Bloody hell it felt good to be out. The sun was shining, I had some good tunes going on and my feet were moving in front of one another faster than a walk (but not much faster). I realised that I hadn't beaten myself up with my internal dialogue, or given up because I actually couldn't manage a run for a week, that life is busy and it's OK when you can't always do what you want to do, shit happens, get over it. And so I decided to join a running club.
The Running Club
The tune I have running through my head as I write is the Chariots of Fire theme tune, you can hear it here in case you've been living on another planet and have no idea what it sounds like http://www.youtube.com/watch?v=9myoXFk-O4U but the other tune running through my head (no pun intended) is Nelly the Elephant http://www.youtube.com/watch?v=_a-m3pH9Dr8. The running club meet at 6.30 on the grass triangle, on the common, opposite the Belmoor Pub in Southampton. I was nervous. I was nervous that I was going to be the only person looking like a Ribena Berry person at the end of it, that I'd be trailing behind, lost in the common as it got darker, hearing strange noises, just like a horror movie, that other runners would be tutting as they waited for me. It wasn't like that. Not like that at all.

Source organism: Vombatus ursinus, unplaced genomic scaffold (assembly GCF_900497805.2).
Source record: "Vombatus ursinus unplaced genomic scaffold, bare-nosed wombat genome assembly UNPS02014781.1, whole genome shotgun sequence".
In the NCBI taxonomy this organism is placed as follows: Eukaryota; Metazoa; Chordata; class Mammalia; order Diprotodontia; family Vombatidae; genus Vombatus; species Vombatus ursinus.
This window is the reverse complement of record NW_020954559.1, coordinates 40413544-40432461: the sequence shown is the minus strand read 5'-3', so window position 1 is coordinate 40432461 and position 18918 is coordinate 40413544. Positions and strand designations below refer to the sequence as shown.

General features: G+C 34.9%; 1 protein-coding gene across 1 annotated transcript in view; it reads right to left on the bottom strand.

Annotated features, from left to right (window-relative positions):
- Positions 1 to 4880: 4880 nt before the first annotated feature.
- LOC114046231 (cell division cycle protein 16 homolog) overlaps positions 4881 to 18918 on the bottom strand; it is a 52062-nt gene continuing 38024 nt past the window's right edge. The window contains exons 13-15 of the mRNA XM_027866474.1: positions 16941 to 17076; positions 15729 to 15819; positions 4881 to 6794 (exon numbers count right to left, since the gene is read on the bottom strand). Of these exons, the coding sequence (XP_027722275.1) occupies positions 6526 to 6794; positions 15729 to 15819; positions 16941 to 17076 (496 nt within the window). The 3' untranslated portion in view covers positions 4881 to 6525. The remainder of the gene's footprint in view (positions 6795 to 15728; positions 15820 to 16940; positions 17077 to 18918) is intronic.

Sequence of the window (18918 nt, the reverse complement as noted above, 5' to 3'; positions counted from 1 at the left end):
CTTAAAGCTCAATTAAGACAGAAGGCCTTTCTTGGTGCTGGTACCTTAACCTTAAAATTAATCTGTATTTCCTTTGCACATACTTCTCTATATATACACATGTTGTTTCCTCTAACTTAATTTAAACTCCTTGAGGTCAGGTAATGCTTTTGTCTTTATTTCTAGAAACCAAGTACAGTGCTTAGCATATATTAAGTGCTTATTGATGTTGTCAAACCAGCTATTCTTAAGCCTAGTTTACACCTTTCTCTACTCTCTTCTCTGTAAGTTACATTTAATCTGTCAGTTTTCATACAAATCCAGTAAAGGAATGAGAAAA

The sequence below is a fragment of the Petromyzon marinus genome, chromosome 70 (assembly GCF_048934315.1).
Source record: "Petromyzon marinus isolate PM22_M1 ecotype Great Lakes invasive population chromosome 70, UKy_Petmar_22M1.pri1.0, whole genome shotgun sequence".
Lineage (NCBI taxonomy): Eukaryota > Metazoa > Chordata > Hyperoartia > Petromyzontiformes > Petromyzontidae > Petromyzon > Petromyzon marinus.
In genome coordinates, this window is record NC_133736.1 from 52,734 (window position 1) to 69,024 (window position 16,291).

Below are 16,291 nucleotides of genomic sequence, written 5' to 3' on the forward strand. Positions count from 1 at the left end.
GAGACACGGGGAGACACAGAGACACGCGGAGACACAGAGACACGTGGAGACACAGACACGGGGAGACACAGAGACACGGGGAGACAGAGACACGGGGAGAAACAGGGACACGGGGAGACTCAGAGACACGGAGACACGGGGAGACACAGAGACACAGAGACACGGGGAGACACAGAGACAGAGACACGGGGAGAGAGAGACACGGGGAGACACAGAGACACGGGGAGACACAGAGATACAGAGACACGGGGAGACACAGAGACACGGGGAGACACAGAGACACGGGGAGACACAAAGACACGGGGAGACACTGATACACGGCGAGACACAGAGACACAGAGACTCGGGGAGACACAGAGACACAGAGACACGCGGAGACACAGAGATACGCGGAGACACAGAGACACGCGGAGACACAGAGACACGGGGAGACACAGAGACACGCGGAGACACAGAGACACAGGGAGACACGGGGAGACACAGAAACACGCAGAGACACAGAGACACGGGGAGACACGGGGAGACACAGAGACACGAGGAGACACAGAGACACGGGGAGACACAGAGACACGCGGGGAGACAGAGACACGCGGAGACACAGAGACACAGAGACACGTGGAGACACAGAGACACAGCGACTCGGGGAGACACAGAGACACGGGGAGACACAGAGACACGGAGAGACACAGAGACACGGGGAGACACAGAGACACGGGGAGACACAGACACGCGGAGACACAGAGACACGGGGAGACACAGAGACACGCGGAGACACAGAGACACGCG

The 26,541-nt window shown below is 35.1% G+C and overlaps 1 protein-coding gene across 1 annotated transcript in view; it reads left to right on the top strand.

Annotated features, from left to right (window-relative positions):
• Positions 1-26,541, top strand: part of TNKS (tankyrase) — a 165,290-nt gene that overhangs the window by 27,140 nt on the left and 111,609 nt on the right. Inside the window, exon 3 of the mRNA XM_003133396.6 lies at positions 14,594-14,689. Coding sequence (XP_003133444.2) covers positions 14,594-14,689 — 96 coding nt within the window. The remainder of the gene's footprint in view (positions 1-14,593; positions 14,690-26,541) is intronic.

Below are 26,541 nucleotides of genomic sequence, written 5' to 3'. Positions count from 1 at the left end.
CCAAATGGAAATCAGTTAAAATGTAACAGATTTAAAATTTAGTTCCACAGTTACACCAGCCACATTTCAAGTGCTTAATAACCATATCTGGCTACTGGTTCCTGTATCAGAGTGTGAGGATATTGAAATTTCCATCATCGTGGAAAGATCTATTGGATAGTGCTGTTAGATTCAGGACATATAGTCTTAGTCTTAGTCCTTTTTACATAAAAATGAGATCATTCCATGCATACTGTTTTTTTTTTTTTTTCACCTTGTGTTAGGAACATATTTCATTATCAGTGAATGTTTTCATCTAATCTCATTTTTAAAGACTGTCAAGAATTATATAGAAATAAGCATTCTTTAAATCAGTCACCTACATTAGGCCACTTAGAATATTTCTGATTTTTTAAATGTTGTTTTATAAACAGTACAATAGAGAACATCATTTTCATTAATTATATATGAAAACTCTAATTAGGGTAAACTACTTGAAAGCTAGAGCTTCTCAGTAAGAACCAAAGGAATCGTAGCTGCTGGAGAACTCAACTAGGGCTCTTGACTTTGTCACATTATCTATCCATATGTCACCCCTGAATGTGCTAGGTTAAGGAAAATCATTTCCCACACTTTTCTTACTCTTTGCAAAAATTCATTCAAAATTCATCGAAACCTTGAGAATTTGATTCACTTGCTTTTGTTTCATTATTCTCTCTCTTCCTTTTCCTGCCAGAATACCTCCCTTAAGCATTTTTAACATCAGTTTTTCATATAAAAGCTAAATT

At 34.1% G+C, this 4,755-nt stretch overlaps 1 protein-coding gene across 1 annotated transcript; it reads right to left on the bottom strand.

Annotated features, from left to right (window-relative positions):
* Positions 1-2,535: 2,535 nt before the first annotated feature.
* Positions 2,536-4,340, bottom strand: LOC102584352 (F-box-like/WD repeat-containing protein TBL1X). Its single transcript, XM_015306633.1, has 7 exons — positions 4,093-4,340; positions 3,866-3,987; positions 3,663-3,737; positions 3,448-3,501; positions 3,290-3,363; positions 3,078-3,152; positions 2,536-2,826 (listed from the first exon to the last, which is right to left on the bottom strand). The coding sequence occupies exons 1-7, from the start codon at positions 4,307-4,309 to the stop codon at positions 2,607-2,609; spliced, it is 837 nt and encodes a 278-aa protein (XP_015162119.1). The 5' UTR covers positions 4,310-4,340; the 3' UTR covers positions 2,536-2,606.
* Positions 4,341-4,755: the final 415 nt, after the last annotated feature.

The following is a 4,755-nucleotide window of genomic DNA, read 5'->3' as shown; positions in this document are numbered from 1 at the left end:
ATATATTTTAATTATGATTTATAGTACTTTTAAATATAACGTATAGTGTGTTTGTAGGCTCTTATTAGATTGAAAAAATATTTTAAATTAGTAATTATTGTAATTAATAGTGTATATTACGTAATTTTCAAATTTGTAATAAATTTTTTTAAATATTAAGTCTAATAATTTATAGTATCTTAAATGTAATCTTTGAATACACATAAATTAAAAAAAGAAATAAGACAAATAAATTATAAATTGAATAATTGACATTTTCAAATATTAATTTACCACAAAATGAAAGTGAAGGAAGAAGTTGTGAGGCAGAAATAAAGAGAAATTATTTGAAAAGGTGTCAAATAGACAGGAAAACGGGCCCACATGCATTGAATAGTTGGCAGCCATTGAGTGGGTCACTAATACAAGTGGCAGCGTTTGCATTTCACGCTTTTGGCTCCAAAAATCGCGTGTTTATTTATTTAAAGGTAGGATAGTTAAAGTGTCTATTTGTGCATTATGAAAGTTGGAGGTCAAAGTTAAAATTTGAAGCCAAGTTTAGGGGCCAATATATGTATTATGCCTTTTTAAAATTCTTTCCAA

Running with Father Christmas